Harvard University Secretly Searched Deans' Emails During Cheating Scandal


Photo: Flickr/timsackton

Harvard University secretly searched the email accounts of sixteen deans, media reported on March 10, as central administrators looked for information regarding a media leak about a widespread cheating scandal at the internationally renowned institution.The Boston Globe wrote that the affected residential deans sat on Harvard’s Administrative board and were never informed of the search plans, and only one dean was informed — leading him to advise a student as such, which then led to a leak to both the Harvard Crimson and the Globe.

The Harvard Crimson reported on the e-mail on Sept. 1, 2012, but details of the search, in which no one was punished, didn’t come to light until March 2013.

Deans’ administrative accounts were searched but not their personal accounts, added the Globe, although it’s unsure how much privacy resident deans — who teach, but are not professors — should expect from their academic employers.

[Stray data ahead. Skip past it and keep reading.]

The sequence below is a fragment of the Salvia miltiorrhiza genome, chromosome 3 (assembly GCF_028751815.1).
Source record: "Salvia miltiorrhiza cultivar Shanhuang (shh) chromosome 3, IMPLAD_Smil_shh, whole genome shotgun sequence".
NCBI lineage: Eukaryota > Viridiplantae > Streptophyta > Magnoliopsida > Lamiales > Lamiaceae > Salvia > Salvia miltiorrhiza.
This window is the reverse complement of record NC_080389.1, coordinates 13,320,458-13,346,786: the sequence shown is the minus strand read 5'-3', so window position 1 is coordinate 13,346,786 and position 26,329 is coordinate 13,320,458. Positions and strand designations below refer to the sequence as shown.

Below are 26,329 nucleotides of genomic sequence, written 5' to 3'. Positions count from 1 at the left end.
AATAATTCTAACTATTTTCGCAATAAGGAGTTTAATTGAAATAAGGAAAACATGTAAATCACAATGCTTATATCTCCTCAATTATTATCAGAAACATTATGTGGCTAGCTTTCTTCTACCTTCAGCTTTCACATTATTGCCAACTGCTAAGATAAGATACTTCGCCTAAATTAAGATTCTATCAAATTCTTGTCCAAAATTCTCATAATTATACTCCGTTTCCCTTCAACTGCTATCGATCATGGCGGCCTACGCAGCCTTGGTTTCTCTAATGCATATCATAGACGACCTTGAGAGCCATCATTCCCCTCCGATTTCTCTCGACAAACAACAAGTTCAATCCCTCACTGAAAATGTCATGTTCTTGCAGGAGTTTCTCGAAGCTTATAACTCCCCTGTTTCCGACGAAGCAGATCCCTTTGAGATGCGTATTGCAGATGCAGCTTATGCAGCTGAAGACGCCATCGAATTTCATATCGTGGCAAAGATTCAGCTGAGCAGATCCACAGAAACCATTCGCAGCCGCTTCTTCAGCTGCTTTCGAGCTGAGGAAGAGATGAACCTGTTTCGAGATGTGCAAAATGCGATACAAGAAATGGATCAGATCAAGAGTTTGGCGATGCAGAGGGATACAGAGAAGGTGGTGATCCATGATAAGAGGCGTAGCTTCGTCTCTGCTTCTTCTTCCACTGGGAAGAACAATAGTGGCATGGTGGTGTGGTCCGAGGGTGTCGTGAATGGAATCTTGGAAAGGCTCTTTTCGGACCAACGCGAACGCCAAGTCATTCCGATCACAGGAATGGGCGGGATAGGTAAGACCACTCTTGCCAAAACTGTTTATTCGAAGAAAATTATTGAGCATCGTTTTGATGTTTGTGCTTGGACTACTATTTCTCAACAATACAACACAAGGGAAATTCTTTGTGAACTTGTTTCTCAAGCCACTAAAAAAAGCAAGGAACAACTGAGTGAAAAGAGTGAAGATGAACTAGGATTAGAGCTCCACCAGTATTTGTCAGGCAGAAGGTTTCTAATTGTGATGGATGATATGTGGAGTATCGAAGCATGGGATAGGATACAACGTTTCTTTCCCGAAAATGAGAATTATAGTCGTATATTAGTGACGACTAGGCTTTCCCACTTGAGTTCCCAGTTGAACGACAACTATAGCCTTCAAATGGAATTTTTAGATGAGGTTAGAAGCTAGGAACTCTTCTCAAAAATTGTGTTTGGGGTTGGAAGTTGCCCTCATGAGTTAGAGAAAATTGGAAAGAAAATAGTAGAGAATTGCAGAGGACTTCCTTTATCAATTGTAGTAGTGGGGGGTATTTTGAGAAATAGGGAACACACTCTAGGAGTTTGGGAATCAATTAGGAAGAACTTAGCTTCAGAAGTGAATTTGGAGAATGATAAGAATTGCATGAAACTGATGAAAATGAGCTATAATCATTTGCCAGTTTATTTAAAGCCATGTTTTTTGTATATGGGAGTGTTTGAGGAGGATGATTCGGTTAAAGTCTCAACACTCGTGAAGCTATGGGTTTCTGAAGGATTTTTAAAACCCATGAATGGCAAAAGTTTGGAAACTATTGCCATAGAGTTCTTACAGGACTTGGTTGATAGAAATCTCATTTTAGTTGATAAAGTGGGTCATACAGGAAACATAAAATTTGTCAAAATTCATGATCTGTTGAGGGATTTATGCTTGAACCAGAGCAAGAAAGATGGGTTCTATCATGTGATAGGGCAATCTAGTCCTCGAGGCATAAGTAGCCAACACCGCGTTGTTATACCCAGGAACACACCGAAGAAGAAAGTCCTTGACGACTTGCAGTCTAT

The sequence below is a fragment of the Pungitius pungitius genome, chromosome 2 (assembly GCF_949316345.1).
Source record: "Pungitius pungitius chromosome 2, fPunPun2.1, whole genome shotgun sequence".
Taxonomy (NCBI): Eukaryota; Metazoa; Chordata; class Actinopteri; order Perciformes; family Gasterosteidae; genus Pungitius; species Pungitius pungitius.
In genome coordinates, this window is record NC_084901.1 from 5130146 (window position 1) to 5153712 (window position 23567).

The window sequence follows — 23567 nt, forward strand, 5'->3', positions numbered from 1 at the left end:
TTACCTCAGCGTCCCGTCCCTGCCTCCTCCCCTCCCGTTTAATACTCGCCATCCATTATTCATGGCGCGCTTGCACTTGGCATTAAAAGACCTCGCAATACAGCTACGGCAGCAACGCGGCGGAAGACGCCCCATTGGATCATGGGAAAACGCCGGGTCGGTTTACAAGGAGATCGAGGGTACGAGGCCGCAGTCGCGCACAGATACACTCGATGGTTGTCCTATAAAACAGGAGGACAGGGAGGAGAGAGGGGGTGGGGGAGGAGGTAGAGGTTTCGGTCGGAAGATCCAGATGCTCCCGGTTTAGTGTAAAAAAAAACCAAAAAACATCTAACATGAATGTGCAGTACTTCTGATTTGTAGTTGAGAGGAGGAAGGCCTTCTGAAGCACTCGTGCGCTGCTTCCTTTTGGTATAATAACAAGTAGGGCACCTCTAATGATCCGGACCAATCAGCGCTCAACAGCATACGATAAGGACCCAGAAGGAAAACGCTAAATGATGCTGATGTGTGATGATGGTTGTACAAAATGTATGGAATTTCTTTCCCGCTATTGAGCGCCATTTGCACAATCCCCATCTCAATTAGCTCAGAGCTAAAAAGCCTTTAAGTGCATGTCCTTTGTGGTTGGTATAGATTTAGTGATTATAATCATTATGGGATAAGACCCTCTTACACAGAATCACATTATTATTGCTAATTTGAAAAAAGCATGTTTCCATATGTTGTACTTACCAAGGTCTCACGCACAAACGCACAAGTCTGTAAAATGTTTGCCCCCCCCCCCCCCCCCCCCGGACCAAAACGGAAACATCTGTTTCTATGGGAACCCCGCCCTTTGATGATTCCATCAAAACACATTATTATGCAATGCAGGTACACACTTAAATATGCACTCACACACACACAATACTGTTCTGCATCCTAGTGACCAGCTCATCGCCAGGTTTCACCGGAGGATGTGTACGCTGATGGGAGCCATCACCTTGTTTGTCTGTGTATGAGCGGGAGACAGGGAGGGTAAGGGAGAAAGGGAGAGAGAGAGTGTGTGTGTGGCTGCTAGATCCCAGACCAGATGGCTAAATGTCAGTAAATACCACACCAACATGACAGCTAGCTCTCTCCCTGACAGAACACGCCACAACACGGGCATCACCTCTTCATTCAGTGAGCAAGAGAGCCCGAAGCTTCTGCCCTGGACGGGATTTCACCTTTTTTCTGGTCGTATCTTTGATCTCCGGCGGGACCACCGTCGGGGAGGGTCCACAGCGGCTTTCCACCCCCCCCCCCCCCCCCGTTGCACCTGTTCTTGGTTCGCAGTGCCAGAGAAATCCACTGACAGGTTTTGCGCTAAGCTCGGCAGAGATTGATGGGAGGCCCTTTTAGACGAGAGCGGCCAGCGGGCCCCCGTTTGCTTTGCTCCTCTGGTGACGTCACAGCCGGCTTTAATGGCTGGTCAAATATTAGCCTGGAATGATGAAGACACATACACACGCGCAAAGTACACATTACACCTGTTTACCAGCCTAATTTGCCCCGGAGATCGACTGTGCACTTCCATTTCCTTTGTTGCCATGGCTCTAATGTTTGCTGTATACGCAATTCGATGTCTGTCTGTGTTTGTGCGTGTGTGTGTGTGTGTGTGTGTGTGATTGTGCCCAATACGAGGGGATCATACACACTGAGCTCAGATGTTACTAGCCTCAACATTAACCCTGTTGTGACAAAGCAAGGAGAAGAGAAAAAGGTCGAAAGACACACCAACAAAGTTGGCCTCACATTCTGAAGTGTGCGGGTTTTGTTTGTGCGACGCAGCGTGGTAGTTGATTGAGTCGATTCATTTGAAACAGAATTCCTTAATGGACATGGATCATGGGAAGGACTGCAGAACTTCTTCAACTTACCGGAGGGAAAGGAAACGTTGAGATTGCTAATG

“If circumstances were to arise that gave reason to believe that the Administrative Board process might have been compromised, then Harvard College would take all necessary and appropriate actions under our procedures to safeguard the integrity of that process, which is designed to protect the rights of our students to privacy and due process,” said Dean of the Faculty of Arts and Sciences Michael D Smith in The New York Times.

The cheating scandal began in August 2012 when “nearly half” the students in a large government class reportedly cheated on a take-home exam, wrote The New York Times, leading to considerable controversy.

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